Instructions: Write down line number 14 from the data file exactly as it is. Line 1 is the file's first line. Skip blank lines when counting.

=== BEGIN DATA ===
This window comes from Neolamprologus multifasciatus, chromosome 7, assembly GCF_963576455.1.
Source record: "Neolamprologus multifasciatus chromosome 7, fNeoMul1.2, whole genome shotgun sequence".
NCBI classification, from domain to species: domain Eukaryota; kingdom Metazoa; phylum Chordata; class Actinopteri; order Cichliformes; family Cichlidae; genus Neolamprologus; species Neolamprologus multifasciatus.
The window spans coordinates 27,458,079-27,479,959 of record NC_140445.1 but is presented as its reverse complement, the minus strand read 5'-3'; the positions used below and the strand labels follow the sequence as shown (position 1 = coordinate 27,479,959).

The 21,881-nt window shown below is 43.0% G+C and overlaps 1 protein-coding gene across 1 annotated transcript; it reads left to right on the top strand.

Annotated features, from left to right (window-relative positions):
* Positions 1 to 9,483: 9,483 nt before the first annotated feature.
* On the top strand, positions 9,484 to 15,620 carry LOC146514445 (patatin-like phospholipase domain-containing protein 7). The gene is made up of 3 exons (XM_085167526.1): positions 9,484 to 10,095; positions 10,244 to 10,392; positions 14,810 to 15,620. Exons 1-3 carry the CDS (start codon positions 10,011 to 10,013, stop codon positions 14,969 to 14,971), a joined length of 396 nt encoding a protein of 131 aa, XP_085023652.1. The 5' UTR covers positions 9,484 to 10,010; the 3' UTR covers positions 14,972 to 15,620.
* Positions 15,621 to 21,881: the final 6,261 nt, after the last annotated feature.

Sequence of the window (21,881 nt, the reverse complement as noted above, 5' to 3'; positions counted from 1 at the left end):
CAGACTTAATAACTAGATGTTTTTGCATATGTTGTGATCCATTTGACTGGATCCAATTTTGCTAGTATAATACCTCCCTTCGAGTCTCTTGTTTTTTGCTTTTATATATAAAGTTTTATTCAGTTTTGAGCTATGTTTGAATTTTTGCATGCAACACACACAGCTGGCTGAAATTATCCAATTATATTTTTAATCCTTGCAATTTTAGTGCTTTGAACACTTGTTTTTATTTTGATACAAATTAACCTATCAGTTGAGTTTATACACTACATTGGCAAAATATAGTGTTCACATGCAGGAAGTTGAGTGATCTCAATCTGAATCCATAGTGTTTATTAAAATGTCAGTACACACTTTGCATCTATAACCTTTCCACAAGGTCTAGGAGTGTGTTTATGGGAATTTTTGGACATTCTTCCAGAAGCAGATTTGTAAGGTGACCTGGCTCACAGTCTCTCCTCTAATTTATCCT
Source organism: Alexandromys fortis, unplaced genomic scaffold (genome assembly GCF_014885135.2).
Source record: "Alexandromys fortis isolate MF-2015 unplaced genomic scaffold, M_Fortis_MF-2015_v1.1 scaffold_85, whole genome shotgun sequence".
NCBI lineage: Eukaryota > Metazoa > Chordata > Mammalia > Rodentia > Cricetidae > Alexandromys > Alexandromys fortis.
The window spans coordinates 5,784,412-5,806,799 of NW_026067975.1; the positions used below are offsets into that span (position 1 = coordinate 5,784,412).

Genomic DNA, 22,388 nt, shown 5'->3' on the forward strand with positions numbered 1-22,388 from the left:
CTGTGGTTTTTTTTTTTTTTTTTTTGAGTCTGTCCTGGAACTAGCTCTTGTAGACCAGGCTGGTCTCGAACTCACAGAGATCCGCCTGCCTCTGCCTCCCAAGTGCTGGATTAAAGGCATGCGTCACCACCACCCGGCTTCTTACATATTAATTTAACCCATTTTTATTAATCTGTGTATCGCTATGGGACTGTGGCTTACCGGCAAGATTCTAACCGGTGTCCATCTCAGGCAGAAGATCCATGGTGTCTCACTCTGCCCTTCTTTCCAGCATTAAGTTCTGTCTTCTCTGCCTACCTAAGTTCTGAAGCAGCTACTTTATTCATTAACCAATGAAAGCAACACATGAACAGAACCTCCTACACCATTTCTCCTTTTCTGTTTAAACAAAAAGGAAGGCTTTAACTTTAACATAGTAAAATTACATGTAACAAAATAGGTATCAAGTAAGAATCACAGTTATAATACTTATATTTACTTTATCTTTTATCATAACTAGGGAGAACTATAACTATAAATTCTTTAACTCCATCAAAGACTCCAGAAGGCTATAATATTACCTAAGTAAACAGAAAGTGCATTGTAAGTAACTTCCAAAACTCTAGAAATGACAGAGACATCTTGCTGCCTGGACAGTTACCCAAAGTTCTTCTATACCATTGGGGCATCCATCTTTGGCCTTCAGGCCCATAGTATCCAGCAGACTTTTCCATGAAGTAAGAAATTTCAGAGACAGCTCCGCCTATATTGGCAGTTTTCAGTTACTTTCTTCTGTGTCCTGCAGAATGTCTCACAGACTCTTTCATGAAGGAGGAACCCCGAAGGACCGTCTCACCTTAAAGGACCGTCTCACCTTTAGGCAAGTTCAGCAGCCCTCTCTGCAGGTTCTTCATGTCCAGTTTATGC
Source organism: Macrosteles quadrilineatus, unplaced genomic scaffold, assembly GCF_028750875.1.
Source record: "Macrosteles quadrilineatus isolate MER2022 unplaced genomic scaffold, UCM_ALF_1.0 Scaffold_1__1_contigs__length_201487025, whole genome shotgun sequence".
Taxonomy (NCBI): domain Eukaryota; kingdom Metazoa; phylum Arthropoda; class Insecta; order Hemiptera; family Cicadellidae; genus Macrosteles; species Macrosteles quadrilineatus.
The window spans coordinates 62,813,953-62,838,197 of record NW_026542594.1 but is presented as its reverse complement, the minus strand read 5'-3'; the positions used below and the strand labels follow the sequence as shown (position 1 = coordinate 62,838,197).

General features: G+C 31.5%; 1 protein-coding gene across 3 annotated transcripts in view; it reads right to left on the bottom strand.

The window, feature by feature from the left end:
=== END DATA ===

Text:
NCBI lineage: Eukaryota > Metazoa > Chordata > Mammalia > Rodentia > Cricetidae > Alexandromys > Alexandromys fortis.